Adieu, Sigmar Polke
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Adieu, Sigmar Polke


Polke with his artwork at the Walker, May 1995. Photo by Glenn Halvorson

“Sigmar Polke, an artist of infinite, often ravishing pictorial jest, whose sarcastic and vibrant layering of found images and maverick, chaos-provoking painting processes left an indelible mark on the last four decades of contemporary painting, died yesterday in Cologne, Germany.”
— from the New York Times‘ Arts Beat blog

The Walker enjoyed a long history with Polke, whom former Walker chief curator Richard Flood called “probably the closest thing we have to a history painter in the latter part of the century.” In 1994, it acquired a comprehsive archive of the artist’s prints and other editioned works spanning the first thirty years of his career. This collection continued to grow and today comprises a remarkable body of work: prints, photographs, three-dimensional constructions, artist’s books, and other special publications.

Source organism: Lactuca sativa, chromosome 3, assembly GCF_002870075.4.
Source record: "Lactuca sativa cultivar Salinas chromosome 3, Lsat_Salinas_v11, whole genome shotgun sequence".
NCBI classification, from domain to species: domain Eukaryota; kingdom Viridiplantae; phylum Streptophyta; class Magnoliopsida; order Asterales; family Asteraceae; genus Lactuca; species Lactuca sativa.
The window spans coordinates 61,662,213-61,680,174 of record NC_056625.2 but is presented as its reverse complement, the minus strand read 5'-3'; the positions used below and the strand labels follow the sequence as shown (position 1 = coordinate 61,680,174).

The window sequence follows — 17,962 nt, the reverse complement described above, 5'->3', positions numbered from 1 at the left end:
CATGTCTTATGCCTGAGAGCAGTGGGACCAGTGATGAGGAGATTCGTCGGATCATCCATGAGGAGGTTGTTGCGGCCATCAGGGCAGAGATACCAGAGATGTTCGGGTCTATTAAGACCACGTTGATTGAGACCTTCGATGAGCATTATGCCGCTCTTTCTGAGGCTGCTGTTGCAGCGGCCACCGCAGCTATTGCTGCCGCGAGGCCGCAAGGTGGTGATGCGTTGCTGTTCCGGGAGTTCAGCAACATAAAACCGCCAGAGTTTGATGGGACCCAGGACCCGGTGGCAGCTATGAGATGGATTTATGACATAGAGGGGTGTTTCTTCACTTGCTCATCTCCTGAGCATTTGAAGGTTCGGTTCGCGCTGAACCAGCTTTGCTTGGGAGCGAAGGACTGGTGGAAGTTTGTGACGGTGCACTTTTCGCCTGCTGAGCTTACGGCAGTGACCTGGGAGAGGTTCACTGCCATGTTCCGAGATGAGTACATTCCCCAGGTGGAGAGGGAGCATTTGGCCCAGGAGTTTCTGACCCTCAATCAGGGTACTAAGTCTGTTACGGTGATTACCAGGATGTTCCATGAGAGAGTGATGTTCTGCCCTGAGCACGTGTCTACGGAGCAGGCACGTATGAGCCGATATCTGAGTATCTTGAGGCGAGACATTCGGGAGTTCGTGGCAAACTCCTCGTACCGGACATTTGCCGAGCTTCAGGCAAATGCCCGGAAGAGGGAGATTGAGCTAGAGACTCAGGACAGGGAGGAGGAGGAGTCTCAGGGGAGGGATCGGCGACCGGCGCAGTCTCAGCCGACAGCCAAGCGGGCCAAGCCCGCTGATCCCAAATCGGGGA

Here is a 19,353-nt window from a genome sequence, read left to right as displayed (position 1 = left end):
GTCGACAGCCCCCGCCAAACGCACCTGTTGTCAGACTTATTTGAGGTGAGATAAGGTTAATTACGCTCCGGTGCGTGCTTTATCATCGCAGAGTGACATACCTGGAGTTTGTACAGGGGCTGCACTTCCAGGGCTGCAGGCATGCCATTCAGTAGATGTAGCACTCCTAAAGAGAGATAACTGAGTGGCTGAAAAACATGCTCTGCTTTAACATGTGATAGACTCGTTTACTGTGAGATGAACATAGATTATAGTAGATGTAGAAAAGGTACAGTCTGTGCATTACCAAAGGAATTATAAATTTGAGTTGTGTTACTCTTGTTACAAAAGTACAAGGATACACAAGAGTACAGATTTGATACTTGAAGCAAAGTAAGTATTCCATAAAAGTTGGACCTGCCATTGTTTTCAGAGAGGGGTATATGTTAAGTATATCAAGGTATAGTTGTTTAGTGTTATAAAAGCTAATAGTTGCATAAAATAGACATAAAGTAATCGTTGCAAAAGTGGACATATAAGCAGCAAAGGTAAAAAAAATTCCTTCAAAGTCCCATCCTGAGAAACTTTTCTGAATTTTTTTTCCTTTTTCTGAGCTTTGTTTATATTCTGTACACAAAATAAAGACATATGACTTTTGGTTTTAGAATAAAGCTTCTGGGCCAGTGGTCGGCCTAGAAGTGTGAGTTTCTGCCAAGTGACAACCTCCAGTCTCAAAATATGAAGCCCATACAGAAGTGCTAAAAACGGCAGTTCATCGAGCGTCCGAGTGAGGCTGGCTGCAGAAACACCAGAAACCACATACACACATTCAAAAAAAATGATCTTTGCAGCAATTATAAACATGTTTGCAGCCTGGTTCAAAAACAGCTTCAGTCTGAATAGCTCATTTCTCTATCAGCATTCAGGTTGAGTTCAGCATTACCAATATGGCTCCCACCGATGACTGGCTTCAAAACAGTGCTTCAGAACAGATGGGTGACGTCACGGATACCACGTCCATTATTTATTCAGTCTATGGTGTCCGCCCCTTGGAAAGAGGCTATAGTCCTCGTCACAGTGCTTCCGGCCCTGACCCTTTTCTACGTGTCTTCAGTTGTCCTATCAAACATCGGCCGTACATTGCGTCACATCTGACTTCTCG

Flood organized the 1995 retrospective Sigmar Polke: Illumination, which featured Frau Herbst und ihre zwei Töchter (Mrs. Autumn and Her Two Daughters) (pictured below), the huge 1991 painting whose combination of fanciful, almost surreal imagery, gorgeous abstraction, and translucent fabric has made it a Walker favorite. 


Flood said of Polke’s innovation with this work: 

“… you have this meta thing and, then, you put it on a transparent surface, this totally permeable skin, that is accepting light and at the same time dealing with the notion of illusionistic space, but in a very real architectural way, just lifting it off the wall, allowing you to see the support structure through it. I think his contribution is bigger than I’m describing. At the same time, it’s amazing that people did not think of this earlier. It’s kind of astounding. All of these things look quite simple. Was that a big idea? Actually, yes, it was a big idea. But did the big idea have to be complicated? Not really. I take great heart in that as well.”

A  key early work from Polke — Apparat, mit dem eine Kartoffel eine andere umkreisen kann (Apparatus Whereby One Potato Can Orbit Another) — goes on view August 12 as part of a new exhibition, A Shot in the Dark, in the Medtronic gallery.

Roberta Smith’s obituary at the New York Times

Apparat, mit dem eine … on

Sigmar Polke in the Walker collection at

A Shot in the Dark (opens August 12)


Polke, circa 1960s

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